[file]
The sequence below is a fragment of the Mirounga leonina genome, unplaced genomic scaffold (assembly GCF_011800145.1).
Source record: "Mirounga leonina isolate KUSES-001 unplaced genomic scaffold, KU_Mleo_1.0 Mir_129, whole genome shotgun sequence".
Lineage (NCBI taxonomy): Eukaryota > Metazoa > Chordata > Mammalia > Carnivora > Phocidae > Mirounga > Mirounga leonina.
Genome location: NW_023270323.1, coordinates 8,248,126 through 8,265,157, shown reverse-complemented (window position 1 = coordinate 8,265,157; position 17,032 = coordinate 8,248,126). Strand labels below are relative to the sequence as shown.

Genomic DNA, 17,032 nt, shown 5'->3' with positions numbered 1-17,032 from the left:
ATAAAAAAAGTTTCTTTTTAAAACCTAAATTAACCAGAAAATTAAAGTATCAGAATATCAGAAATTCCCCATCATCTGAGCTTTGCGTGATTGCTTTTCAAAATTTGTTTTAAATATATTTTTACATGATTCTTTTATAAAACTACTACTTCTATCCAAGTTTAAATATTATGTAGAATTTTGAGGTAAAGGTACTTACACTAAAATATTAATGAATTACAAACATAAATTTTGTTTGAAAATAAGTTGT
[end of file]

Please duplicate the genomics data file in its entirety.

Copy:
The sequence below is a fragment of the Mirounga leonina genome, unplaced genomic scaffold (assembly GCF_011800145.1).
Source record: "Mirounga leonina isolate KUSES-001 unplaced genomic scaffold, KU_Mleo_1.0 Mir_129, whole genome shotgun sequence".
Lineage (NCBI taxonomy): Eukaryota > Metazoa > Chordata > Mammalia > Carnivora > Phocidae > Mirounga > Mirounga leonina.
Genome location: NW_023270323.1, coordinates 8,248,126 through 8,265,157, shown reverse-complemented (window position 1 = coordinate 8,265,157; position 17,032 = coordinate 8,248,126). Strand labels below are relative to the sequence as shown.

Genomic DNA, 17,032 nt, shown 5'->3' with positions numbered 1-17,032 from the left:
ATAAAAAAAGTTTCTTTTTAAAACCTAAATTAACCAGAAAATTAAAGTATCAGAATATCAGAAATTCCCCATCATCTGAGCTTTGCGTGATTGCTTTTCAAAATTTGTTTTAAATATATTTTTACATGATTCTTTTATAAAACTACTACTTCTATCCAAGTTTAAATATTATGTAGAATTTTGAGGTAAAGGTACTTACACTAAAATATTAATGAATTACAAACATAAATTTTGTTTGAAAATAAGTTGT